This place is just breathtaking!
Litchfield National Park is about 250km from Katherine, Batchelor is the closest town, just 236km from Katherine, so a pretty easy drive for us with Esther. We spent the first half of the day slowly packing up… we’re yet to be one of “those” caravanners who are leaving the caravan park at 0700, that’s when Esther normally wakes up so we are getting our last bit of shut eye then too… ha, there have been lots of times when we wake up and all our neighbours have already left! In fact we’ve met some couples who were so fast at setting/packing up and getting on to the next stop, they will have finished their trip around Australia by the time we make it to Cairns and they’re retired!
Anyhow, we headed to the great big “Woolies” in Katherine for a shop before heading out to the national park where there isn’t any shops, then one last stop:
What’s the significance? Well we had a tip off that it was there (I met a lady at church in Broome who had a sister cousin in Kununurra who was a Beebe, so I contacted her on Facebook and we’re slowly trying to work out how we are related, she let us know that this statue was here and has something to do with Beebe’s)… after walking around the statue looking at all the names on it, the last plaque I looked at had it: J W Beebe… now I just have to work out what it all means!
We based ourselves at a caravan park just out of the town of Batchelor, it is quite warm up here and the caravan without air con gets even warmer, so as much as we would’ve liked to stay in the National Park (without power), with easier access to the different sights, we have yet to succeed at making the caravan comfortable enough to have an afternoon nap in! So caravan park it was. It was a smaller park, a little run down, but nice and cosy. We made a few friends (well Esther normally does) and they even generously gave us some squid they had caught! We have experienced so much kindness out here and hope we can catch our own fish to share soon… that elusive big barra!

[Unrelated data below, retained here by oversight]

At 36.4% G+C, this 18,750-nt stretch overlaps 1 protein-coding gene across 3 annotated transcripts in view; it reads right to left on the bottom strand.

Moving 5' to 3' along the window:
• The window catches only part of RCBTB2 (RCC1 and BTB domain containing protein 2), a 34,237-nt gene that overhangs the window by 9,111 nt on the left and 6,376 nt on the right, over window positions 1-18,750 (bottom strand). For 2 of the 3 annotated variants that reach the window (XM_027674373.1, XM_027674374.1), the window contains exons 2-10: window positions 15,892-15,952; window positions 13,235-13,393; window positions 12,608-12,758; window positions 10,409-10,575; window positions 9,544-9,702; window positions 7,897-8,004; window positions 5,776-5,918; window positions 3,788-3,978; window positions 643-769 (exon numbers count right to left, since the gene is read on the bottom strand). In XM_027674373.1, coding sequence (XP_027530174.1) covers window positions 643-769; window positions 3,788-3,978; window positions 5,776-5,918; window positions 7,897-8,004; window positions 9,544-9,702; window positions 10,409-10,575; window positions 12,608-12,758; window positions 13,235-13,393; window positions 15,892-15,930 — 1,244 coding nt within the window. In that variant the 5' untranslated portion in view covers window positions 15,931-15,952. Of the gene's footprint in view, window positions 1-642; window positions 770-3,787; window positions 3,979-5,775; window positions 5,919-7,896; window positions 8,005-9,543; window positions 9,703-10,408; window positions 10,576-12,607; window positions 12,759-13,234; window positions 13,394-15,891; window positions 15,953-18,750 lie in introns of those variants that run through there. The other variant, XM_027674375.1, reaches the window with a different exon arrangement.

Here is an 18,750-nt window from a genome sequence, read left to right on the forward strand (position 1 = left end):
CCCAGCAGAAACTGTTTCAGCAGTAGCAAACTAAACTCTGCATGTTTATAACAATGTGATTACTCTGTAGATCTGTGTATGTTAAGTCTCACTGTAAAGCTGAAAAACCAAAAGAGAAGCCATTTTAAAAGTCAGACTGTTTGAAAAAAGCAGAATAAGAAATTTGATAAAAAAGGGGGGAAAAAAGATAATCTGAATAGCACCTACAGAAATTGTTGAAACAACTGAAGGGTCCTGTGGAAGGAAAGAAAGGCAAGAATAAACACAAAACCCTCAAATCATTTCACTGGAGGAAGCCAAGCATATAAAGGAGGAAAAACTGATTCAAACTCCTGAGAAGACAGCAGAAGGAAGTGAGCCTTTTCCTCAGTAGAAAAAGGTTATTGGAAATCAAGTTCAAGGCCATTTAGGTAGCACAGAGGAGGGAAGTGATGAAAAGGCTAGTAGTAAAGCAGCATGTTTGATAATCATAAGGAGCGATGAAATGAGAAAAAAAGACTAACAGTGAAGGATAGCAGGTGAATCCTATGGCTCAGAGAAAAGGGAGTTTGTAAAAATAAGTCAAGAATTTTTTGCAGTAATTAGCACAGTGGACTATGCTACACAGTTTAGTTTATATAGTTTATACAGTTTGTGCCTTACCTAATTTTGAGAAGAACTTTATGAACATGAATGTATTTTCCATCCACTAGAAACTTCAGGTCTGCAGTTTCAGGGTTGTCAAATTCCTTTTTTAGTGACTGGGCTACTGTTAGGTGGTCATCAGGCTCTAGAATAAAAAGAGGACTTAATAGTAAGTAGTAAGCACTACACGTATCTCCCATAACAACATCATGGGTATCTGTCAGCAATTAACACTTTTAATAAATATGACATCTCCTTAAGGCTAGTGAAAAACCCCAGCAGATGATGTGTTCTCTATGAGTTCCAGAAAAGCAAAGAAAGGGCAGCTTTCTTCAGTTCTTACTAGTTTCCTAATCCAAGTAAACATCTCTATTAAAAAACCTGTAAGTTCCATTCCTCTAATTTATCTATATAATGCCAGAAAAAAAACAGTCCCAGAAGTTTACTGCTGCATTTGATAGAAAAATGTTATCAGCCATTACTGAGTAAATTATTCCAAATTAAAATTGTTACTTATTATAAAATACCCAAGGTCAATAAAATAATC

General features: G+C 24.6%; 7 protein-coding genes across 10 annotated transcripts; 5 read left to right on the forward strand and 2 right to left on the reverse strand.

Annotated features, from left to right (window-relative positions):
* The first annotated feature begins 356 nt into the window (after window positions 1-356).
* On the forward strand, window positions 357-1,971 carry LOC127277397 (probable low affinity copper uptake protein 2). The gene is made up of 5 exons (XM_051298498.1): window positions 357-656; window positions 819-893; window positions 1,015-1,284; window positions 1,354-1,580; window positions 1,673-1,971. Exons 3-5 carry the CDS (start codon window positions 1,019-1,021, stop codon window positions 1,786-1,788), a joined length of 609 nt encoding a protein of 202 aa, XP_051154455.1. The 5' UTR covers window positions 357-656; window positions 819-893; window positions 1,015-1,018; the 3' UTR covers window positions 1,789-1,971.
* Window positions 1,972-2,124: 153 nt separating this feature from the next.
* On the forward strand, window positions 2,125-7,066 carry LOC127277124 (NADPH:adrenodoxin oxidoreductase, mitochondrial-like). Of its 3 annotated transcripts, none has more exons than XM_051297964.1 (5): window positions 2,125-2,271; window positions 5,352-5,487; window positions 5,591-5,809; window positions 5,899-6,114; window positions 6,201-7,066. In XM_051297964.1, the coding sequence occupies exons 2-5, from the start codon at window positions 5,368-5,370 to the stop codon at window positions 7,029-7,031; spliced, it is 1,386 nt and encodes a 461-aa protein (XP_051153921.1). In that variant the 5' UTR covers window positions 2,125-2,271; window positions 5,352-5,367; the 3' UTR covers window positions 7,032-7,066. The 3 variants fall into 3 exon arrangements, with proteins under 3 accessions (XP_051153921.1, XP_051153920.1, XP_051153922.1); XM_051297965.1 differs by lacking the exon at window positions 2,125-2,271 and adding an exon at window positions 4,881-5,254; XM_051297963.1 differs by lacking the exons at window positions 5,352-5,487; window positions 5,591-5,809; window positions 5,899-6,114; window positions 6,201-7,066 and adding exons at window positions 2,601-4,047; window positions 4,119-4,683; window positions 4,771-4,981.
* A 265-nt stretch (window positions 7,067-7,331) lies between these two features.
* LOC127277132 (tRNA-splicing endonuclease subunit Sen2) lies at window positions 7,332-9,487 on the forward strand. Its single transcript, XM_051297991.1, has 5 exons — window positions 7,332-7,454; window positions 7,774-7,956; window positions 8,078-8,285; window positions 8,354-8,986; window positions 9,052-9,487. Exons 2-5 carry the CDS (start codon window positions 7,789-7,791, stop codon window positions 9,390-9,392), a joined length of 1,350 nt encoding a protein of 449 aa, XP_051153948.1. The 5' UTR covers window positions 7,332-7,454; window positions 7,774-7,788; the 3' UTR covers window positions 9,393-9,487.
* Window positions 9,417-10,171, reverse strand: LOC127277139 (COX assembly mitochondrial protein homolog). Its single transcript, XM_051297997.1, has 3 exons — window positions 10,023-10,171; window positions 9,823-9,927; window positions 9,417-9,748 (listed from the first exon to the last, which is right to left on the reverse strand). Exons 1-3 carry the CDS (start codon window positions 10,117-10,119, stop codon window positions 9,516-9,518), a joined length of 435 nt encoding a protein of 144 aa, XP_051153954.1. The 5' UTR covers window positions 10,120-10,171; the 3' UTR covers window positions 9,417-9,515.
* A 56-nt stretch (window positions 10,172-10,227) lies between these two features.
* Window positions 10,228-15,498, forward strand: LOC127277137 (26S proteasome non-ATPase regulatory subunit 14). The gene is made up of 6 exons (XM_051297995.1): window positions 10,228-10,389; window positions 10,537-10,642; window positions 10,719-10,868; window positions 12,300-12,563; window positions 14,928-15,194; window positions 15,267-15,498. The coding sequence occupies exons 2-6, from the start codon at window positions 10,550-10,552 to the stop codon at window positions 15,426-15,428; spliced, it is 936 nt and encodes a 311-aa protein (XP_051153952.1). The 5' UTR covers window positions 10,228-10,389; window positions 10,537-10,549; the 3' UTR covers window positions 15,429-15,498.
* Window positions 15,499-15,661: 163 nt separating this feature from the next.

Here are the beautiful sights of Litchfield National Park (that we saw):
Wangi Falls – Where we found some stragglers!
When visiting Zebra Rock for the day a few weeks back, I saw someone who looked familiar and he, me. Turns out Trevor and I know each other from work! He and his wife Lesley are travelling up here too and we have managed to follow each other from Zebra Rock to Timber Creek, to Katherine and now to Litchfield, where unfortunately it really will be the end of the road for our catch-ups as they head south and we head to Darwin.
It has been so nice catching up and getting to know each other, something that unfortunately we probably wouldn’t have done back home and Esther has loved the attention. That has been one of the greatest joys travelling so far is having time, time to stop and chat, time to catch up with people, no agenda and really no hurry… except when Esther needs food or a nap! I found at home I struggled with feeling like I had things I needed to do, or places I needed to be, and the truth is I did, but perception is everything. Being out here is helping me to slow down.. albeit taking a long time to adjust! So yes, spending time with people has been one of the highlights for me so far. (Daniel’s is still visiting museums!).
Wangi falls really is a grand place to visit, the photo’s don’t do it justice. When you enter the water you are surrounded by the cliff faces with these gorgeous water features.
Bamboo Creek Tin Mine:
This was a Daniel haven, he could have spent hours here if we had more time… no baby… ok if he was by himself! An old abandoned Tin mine closed in the 1950’s.
Magnetic termite mounds:
I found these really interesting to learn about, in essence, the termites build so that they have the least surface area facing the sun, to keep the mounds at an ideal temperature. So their mounds are quite narrow and the large area you can see faces North/South. Smarty pants they are!
This was a 4WD track only, with an awesome river crossing which was on a bend, so you couldn’t see the other side.. I did video it, but it isn’t as exciting as the real deal.
As for the history of the homestead, you really get a feel for the trials and tragedies of remote pioneering life! There was a story about one of the son’s who partially amputated his foot, he made his own tourniquet and the others at the homestead made a stretcher between two horses for him to travel to the train. When they got to the river crossing (the one we came in on) it was really high and there were reportedly large crocs in the water, the father was waiting on the other side to take him to the train, they braved it anyway and he made it safely to the other side, took the train to Darwin but unfortunately died the next day! There are so many stories like this, and it is reassuring to know people have much better access to medical help today!
This is a very family friendly “waterhole” it is a series of small cascades with lots of little waterholes, consisting of deep and shallow sections, we wish we’d come here earlier in our trip as it would’ve been the perfect place to chill out, with Esther being able to splash about in the beautiful clear water and shade.